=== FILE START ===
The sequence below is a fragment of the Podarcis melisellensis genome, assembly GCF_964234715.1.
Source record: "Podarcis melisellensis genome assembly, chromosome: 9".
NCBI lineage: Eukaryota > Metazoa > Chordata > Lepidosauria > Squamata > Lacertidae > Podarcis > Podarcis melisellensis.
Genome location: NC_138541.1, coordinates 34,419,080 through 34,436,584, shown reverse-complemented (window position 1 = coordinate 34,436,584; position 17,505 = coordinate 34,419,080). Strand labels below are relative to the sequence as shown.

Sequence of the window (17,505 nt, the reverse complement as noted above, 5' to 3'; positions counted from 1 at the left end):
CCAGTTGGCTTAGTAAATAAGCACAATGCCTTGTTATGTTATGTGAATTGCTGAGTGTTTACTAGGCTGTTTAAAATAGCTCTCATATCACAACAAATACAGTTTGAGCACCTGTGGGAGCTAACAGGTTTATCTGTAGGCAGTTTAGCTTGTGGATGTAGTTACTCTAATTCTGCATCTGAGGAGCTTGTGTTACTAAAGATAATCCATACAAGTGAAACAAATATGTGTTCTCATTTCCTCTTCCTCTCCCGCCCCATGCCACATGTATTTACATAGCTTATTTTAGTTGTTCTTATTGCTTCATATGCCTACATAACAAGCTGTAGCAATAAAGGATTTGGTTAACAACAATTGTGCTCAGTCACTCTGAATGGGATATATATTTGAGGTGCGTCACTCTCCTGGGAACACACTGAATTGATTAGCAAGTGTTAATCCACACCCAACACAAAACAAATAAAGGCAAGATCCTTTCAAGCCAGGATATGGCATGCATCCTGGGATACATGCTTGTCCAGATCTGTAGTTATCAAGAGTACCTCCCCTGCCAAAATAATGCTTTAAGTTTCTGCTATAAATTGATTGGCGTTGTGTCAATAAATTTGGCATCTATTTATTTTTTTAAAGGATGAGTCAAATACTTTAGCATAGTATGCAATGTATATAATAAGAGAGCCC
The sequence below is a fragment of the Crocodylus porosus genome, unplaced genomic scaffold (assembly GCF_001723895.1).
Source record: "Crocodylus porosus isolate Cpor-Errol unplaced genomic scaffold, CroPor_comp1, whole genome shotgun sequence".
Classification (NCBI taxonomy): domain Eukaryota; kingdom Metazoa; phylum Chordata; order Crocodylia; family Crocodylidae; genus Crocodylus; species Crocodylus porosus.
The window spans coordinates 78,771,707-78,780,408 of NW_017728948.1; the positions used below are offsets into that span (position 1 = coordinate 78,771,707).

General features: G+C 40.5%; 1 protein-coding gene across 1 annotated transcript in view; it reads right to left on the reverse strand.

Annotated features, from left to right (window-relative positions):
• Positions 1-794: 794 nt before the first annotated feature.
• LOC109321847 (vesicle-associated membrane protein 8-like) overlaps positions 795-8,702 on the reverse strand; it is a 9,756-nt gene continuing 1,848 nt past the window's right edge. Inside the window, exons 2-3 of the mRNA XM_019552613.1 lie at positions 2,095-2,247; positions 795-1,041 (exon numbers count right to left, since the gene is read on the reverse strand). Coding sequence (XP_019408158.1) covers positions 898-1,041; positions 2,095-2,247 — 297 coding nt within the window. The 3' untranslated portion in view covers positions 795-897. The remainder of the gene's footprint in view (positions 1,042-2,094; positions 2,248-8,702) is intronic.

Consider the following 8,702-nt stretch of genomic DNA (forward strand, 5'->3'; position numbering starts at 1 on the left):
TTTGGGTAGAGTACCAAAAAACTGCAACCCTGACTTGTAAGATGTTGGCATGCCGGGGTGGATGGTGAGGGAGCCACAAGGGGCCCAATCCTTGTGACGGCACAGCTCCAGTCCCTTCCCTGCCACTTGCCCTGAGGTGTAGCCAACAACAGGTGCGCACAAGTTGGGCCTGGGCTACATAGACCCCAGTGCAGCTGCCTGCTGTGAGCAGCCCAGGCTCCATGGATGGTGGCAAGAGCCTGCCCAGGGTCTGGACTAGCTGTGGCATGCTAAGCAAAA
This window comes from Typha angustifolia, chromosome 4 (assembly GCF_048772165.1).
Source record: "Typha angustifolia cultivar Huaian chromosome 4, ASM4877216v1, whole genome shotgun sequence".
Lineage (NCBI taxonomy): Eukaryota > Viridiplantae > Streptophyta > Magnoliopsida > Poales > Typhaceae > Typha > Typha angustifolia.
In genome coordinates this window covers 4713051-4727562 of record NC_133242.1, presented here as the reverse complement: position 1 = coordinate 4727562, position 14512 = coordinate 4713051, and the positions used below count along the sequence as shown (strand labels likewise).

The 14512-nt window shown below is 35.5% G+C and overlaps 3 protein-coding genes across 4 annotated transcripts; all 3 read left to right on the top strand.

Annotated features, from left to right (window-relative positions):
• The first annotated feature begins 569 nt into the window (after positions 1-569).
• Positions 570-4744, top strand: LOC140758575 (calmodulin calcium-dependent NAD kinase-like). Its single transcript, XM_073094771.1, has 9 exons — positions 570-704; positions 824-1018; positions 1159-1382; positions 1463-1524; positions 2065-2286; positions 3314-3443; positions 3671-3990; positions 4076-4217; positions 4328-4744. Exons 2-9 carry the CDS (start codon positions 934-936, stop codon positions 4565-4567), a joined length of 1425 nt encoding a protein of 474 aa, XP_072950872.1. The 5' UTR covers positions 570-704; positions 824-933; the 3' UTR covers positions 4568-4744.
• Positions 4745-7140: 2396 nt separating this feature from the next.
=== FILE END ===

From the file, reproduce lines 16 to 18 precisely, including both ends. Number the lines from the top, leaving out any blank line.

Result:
TTTGGGTAGAGTACCAAAAAACTGCAACCCTGACTTGTAAGATGTTGGCATGCCGGGGTGGATGGTGAGGGAGCCACAAGGGGCCCAATCCTTGTGACGGCACAGCTCCAGTCCCTTCCCTGCCACTTGCCCTGAGGTGTAGCCAACAACAGGTGCGCACAAGTTGGGCCTGGGCTACATAGACCCCAGTGCAGCTGCCTGCTGTGAGCAGCCCAGGCTCCATGGATGGTGGCAAGAGCCTGCCCAGGGTCTGGACTAGCTGTGGCATGCTAAGCAAAA
This window comes from Typha angustifolia, chromosome 4 (assembly GCF_048772165.1).
Source record: "Typha angustifolia cultivar Huaian chromosome 4, ASM4877216v1, whole genome shotgun sequence".